If, as is often said, a week is a long time in politics, then ten months must be a lifetime. For back in November 2010, when this humorous book was published,.Ed Miiiband was not just another unshaven backbencher but a party leader widely reckoned to have a real shot at being Prime Minister. What’s more, the Tories, then in something called “a coalition” with a party, apparently the third party in Britain back then, called the Liberal Democrats, were looking quite vulnerable. Many still had high hopes for Nigel Farage and UKIP back then too. They don’t now. Fewer expected the post-referendum SNP surge to last, perhaps not even their new leader elected in that month, Nicola Sturgeon. What’s more such luminaries as Douglas Alexander, David Laws, Vince Cable, Charles Kennedy, Danny Alexander and Ed Balls were all still members of parliament. The last figure, indeed, had reasonable hopes of becoming Chancellor of the Exchequer.
Jeremy Corbyn? He is not mentioned here at all.
How times have changed! This is not to criticise this funny, informative and still highly enjoyable book though. Guardian writer Crace must have known this book would always have a brief shelf life but this is still well worth a read. Crace is funniest in constructing imaginary conversations between political figures and is refreshingly even handed. He is as harsh on Miliband’s automaton type ways as he is on Cameron’s gaffes (why on Earth did he appoint Andy Coulson? What on Earth was Andrew Lansley’s health care reforms supposed to be about? Why do Michael Gove and iain Duncan Smith have to exist?).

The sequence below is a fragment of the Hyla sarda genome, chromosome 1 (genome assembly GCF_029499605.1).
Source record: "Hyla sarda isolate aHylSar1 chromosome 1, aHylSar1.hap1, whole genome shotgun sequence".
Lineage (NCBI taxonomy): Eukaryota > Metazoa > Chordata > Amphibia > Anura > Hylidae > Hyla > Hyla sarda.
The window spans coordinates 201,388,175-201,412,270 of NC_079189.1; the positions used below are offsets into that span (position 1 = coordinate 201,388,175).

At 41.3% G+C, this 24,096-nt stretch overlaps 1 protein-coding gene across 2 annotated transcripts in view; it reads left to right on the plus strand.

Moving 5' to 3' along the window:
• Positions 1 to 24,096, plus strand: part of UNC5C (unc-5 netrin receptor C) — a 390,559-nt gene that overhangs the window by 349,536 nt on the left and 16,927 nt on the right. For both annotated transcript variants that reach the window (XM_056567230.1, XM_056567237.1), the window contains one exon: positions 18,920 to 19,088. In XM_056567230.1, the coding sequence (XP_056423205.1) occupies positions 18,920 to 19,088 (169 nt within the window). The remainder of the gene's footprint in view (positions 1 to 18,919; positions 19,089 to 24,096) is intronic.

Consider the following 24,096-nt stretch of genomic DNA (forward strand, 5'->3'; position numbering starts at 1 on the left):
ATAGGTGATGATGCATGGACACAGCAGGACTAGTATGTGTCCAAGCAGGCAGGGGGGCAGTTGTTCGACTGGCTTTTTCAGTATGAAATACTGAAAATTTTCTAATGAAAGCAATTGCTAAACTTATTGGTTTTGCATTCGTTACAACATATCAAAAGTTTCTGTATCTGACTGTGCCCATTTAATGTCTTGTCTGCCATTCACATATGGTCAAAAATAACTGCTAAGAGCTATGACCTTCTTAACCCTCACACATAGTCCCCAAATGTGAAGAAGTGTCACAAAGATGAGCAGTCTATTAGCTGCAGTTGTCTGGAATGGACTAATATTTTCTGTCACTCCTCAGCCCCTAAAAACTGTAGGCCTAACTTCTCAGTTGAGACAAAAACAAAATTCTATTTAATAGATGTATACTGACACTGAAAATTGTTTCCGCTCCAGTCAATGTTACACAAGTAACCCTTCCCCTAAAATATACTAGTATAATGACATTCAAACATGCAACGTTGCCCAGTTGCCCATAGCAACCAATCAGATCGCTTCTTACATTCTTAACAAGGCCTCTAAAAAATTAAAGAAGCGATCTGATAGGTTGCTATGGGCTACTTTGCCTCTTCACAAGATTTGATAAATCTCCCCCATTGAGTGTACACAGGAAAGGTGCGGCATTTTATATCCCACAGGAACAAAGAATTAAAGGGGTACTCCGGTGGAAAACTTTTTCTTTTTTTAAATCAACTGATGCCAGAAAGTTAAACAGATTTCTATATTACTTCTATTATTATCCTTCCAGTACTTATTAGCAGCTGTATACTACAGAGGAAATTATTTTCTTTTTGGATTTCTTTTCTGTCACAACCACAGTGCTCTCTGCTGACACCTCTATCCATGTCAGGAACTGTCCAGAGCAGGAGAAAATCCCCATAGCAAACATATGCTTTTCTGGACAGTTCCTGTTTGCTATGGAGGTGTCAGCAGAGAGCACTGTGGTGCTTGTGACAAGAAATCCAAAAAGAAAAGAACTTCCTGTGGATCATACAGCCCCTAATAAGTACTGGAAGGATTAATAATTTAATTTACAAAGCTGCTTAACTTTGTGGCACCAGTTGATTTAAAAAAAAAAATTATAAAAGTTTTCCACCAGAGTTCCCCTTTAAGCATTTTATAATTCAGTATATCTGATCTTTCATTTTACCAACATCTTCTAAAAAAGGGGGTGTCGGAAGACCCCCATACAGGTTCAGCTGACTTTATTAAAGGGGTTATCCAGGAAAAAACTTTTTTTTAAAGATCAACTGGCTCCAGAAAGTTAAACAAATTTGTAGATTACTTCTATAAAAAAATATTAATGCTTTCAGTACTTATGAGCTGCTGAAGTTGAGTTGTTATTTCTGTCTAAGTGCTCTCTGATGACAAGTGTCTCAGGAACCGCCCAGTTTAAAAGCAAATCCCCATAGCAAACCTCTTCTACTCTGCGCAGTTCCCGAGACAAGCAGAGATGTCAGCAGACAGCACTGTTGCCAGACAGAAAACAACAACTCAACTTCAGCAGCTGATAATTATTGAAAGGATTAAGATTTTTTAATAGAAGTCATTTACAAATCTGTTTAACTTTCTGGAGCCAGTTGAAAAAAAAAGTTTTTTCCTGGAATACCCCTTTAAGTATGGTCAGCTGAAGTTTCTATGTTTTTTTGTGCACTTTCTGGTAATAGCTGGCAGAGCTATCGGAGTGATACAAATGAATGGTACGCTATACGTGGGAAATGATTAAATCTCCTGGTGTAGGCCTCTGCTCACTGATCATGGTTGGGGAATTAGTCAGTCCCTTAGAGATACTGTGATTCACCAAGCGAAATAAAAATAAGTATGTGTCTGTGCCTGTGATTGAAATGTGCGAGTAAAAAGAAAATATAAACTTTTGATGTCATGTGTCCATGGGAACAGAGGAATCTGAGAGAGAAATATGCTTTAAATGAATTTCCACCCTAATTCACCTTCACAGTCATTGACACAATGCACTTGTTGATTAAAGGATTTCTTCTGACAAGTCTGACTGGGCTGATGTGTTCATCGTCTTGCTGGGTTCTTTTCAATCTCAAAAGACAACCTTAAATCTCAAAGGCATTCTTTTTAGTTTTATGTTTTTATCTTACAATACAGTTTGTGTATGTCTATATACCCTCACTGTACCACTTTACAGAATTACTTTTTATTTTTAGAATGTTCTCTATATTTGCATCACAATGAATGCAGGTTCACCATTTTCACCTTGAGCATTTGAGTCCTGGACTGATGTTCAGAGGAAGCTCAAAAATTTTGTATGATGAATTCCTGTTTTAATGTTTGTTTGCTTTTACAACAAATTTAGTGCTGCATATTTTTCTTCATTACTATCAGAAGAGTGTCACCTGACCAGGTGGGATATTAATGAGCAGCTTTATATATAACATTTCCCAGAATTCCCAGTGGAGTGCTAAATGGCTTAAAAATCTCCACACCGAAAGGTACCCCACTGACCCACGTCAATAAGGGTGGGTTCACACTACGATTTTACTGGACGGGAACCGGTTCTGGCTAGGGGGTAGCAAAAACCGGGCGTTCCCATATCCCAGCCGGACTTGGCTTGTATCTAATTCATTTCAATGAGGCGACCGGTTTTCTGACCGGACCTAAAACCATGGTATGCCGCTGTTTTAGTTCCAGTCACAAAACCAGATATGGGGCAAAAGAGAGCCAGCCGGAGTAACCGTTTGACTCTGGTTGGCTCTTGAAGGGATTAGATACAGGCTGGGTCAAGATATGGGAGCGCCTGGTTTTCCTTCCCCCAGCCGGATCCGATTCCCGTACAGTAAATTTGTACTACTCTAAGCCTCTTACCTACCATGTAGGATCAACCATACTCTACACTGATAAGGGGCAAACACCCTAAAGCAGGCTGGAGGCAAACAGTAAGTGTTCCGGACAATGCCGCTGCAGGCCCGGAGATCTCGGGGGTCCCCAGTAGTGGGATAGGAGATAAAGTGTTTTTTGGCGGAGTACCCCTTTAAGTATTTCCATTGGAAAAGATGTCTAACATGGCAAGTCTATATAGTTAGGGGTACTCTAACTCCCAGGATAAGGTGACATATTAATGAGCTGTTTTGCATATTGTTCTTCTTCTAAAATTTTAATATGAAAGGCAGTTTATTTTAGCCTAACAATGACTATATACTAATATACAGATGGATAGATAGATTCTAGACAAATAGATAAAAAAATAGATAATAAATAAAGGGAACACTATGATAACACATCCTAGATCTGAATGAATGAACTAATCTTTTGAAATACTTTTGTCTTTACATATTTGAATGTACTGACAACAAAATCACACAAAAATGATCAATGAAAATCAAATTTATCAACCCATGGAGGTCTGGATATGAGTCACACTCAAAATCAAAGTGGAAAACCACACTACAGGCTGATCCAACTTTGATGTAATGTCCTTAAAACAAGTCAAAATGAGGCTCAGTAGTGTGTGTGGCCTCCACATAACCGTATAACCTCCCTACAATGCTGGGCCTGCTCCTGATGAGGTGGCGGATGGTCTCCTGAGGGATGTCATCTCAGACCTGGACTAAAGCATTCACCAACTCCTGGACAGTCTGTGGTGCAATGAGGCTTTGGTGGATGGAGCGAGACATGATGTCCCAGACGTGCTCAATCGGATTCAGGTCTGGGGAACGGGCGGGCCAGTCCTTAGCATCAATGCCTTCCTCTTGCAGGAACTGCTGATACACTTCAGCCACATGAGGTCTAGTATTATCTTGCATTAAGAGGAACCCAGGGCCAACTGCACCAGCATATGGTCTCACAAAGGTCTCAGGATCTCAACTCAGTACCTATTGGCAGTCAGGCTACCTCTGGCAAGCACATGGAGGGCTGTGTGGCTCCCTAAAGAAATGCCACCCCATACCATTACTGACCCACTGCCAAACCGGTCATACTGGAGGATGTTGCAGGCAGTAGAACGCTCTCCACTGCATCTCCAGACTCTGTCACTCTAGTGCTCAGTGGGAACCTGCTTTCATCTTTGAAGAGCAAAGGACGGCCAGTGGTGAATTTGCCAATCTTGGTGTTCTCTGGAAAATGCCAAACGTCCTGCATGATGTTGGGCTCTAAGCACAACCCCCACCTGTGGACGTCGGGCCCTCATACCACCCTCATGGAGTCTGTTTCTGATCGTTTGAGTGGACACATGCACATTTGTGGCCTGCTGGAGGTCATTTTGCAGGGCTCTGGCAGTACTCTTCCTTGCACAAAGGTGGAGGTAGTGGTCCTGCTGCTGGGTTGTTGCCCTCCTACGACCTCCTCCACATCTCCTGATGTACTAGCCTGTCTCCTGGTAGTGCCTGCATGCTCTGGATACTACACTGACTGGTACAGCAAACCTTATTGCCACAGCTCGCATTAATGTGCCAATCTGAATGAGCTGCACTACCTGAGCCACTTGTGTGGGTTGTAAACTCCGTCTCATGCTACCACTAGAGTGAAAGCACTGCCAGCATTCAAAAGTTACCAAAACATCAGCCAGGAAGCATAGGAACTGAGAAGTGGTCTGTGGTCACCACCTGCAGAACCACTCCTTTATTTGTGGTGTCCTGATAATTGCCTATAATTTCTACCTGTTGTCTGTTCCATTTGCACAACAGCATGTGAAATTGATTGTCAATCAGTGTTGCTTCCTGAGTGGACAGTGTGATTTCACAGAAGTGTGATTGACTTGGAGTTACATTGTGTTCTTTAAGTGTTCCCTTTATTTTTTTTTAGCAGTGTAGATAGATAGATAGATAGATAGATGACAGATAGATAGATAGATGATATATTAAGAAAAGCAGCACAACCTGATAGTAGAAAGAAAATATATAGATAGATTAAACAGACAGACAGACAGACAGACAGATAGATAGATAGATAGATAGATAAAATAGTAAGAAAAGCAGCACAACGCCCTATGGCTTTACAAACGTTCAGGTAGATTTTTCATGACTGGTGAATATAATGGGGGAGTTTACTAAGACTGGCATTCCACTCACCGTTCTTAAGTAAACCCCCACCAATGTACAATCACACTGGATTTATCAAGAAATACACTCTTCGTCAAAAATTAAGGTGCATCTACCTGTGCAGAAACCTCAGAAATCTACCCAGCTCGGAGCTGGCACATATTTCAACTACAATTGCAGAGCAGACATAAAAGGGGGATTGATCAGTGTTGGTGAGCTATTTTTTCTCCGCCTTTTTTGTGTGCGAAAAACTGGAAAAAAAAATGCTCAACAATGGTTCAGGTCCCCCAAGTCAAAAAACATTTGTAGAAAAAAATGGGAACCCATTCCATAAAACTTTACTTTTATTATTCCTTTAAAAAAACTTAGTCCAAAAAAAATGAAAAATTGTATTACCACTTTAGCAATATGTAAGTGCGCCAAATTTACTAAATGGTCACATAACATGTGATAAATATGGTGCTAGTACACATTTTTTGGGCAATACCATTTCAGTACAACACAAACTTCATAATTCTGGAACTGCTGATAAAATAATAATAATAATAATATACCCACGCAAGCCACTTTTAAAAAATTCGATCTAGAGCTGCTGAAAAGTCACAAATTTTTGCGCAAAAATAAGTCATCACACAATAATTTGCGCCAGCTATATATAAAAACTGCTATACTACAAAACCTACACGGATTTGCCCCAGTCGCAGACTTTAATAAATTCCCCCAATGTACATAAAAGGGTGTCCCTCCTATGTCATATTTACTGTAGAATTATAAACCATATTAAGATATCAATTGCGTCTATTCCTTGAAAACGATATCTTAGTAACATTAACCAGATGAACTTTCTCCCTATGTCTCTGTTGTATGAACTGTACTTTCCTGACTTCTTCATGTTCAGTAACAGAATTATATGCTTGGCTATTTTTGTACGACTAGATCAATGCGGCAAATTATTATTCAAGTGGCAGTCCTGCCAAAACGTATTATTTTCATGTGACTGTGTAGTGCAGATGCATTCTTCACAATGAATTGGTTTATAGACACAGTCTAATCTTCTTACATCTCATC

I Never Promised You A Rose Garden: A Short Guide to Modern Politics, the Coalition and the General Election. Published by: Corgi, 2014 by John Crace